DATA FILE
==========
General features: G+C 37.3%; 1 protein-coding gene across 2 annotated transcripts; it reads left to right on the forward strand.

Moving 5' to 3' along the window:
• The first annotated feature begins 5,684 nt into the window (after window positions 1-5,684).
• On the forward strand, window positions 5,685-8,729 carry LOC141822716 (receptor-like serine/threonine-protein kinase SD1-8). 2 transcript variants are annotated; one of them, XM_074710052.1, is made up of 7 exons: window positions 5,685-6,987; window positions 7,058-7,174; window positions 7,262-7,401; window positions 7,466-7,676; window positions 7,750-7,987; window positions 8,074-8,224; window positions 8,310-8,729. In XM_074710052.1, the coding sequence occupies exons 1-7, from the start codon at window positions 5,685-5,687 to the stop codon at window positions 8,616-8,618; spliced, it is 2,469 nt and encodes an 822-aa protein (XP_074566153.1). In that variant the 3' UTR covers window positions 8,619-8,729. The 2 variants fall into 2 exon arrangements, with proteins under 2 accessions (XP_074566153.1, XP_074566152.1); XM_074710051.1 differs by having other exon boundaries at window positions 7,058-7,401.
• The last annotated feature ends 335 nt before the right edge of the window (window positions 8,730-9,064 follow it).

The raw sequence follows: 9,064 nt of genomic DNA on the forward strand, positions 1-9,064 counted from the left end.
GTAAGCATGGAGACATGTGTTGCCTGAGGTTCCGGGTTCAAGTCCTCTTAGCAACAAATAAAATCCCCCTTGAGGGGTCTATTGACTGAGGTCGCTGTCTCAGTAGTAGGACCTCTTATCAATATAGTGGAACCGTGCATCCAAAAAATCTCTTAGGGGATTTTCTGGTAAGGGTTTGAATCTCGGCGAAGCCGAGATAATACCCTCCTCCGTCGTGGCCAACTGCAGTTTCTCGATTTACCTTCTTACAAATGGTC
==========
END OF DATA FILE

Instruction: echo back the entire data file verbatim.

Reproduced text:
General features: G+C 37.3%; 1 protein-coding gene across 2 annotated transcripts; it reads left to right on the forward strand.

Moving 5' to 3' along the window:
• The first annotated feature begins 5,684 nt into the window (after window positions 1-5,684).
• On the forward strand, window positions 5,685-8,729 carry LOC141822716 (receptor-like serine/threonine-protein kinase SD1-8). 2 transcript variants are annotated; one of them, XM_074710052.1, is made up of 7 exons: window positions 5,685-6,987; window positions 7,058-7,174; window positions 7,262-7,401; window positions 7,466-7,676; window positions 7,750-7,987; window positions 8,074-8,224; window positions 8,310-8,729. In XM_074710052.1, the coding sequence occupies exons 1-7, from the start codon at window positions 5,685-5,687 to the stop codon at window positions 8,616-8,618; spliced, it is 2,469 nt and encodes an 822-aa protein (XP_074566153.1). In that variant the 3' UTR covers window positions 8,619-8,729. The 2 variants fall into 2 exon arrangements, with proteins under 2 accessions (XP_074566153.1, XP_074566152.1); XM_074710051.1 differs by having other exon boundaries at window positions 7,058-7,401.
• The last annotated feature ends 335 nt before the right edge of the window (window positions 8,730-9,064 follow it).

The raw sequence follows: 9,064 nt of genomic DNA on the forward strand, positions 1-9,064 counted from the left end.
GTAAGCATGGAGACATGTGTTGCCTGAGGTTCCGGGTTCAAGTCCTCTTAGCAACAAATAAAATCCCCCTTGAGGGGTCTATTGACTGAGGTCGCTGTCTCAGTAGTAGGACCTCTTATCAATATAGTGGAACCGTGCATCCAAAAAATCTCTTAGGGGATTTTCTGGTAAGGGTTTGAATCTCGGCGAAGCCGAGATAATACCCTCCTCCGTCGTGGCCAACTGCAGTTTCTCGATTTACCTTCTTACAAATGGTC